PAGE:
“I wanted the woman to be a bit more elegant this season,” said Ports 1961 creative director Natasa Cagalj. “I wanted to refresh her and let her become a little bit undone, working with mistakes and the spontaneous elements that happen in the process.”
Cagalj concentrated on reworking the pieces she considers to be wardrobe staples, the Crombie coat, the skirt and trouser suits, the white shirt.
As for her mission to undo, she went at it quite literally, sending forth a sophisticated lineup that was, in turn, unfastened, slashed open or left undone, suggestive of hasty dressing.
Armholes of coats had sleeves attached by the barest means, providing ample ventilation; shirts and dresses were cut so that the front hung down, allowing a flash of exposed shoulder; other dresses were slashed, affording glimpses of the waist or leg, and sleeves were optional in great trenchcoats, one in shiny plastic-coated gray, the other in classic olive gabardine bonded to a micro check, with sleeves that peeled away to form a sort-of cape at the back.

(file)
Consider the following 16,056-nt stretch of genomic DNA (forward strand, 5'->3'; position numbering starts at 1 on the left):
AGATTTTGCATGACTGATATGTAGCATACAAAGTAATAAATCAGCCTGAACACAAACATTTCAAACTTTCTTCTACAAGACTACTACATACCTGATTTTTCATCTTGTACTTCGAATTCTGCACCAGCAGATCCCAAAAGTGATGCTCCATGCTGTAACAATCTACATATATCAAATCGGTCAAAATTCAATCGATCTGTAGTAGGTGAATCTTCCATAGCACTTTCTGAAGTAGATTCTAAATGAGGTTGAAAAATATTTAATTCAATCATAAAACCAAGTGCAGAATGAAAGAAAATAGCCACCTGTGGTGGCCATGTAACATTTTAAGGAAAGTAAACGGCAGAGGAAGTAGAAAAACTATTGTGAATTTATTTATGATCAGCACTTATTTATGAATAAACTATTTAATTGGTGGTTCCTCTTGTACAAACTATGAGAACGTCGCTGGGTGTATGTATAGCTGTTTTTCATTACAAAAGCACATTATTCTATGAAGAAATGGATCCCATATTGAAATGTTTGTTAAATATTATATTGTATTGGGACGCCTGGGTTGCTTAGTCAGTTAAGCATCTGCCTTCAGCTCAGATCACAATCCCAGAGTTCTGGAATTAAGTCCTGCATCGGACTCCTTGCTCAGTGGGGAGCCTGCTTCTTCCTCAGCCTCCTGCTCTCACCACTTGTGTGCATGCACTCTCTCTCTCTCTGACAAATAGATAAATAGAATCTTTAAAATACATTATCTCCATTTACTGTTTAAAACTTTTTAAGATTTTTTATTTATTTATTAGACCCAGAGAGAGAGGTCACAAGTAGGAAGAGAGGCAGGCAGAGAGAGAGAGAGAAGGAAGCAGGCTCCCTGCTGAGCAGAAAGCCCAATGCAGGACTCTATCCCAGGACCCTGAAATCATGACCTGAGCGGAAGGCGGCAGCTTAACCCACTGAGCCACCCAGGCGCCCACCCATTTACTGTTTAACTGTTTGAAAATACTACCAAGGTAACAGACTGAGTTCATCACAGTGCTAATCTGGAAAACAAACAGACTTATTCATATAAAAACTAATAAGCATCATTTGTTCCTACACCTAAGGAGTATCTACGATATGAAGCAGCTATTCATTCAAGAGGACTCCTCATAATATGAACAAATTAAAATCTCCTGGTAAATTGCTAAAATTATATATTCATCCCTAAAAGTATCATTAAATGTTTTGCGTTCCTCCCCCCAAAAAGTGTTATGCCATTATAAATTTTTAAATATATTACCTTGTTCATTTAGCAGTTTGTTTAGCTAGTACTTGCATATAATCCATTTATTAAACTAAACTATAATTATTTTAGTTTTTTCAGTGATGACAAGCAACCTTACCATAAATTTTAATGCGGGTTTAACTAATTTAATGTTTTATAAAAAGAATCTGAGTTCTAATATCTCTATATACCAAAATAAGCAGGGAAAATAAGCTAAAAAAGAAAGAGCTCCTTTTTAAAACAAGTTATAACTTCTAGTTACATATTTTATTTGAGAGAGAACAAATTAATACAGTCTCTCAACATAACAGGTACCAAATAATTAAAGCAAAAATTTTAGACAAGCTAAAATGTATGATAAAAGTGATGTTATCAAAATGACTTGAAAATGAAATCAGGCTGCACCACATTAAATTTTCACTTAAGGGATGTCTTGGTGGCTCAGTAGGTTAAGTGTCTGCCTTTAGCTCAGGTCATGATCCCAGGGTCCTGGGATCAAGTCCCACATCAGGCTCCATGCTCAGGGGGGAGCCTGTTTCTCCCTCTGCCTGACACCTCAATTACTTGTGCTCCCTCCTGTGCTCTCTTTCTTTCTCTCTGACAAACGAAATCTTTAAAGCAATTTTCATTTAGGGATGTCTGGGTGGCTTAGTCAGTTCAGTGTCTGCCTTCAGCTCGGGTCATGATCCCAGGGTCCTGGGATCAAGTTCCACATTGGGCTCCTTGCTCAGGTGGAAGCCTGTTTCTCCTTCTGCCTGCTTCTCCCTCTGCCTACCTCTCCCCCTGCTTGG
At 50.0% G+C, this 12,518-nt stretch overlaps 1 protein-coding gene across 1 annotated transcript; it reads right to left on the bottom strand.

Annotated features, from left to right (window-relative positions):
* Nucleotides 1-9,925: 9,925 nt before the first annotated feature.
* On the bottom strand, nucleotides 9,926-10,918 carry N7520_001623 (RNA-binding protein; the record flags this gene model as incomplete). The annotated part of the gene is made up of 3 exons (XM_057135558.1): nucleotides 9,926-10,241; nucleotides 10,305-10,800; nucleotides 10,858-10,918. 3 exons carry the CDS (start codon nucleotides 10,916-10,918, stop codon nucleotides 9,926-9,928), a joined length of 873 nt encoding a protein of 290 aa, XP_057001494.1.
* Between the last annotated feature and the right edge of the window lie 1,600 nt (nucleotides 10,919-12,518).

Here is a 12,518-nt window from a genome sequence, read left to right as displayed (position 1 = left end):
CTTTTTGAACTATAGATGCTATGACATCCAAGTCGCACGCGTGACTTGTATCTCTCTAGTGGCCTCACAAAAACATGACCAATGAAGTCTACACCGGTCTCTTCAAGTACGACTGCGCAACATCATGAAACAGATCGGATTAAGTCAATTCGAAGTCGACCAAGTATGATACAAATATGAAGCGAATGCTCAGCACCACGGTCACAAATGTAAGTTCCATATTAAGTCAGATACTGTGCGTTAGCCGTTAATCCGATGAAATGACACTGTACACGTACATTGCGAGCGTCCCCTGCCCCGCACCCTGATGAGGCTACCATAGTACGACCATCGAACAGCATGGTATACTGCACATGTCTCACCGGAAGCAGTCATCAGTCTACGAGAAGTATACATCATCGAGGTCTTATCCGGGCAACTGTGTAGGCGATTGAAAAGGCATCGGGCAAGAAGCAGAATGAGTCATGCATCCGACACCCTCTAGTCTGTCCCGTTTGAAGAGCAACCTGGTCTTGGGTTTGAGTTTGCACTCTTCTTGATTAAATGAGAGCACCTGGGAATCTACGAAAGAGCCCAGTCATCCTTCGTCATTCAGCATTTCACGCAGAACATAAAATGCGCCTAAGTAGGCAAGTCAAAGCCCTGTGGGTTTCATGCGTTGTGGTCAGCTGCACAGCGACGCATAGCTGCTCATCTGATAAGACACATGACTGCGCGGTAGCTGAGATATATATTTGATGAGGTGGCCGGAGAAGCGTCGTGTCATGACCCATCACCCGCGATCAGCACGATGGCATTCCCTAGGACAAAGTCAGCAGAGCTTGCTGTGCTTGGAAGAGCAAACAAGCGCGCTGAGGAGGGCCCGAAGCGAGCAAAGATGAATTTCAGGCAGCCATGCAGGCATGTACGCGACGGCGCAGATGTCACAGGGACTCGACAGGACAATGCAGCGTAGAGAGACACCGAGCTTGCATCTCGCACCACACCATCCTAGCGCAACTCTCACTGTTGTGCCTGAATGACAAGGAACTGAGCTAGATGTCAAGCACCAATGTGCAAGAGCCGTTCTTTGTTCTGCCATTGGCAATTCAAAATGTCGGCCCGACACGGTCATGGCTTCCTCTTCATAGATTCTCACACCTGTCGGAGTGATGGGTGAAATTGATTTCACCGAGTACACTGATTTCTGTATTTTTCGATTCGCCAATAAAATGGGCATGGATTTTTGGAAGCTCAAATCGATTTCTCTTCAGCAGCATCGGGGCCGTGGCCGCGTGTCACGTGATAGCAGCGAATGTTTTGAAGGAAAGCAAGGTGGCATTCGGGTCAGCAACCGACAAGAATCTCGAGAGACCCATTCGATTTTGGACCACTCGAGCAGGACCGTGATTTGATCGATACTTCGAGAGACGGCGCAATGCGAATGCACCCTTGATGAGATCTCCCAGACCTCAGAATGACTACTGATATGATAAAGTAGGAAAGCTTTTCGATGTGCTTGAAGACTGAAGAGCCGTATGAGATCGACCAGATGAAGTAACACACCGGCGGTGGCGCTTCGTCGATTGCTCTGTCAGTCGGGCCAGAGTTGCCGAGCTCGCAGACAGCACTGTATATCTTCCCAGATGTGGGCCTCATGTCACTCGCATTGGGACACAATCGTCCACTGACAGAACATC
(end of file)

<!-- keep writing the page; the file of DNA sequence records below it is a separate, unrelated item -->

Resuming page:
Pattern came via a “bourgeois” wallpaper print, lovely in bright vermilion on crisp white dresses or shirting, while long tassels on earrings, pendants and zip-pulls in handbags were made from hair extensions in a witty little trompe l’oeil.
Deserving of special mention were two beautiful gossamer-fine knits — one long, black sweater and an off-white dress. They were fringed bands of densely looped mohair, that moved with a mesmerizing buoyancy down the catwalk. Cagalj called them “our take on fur.”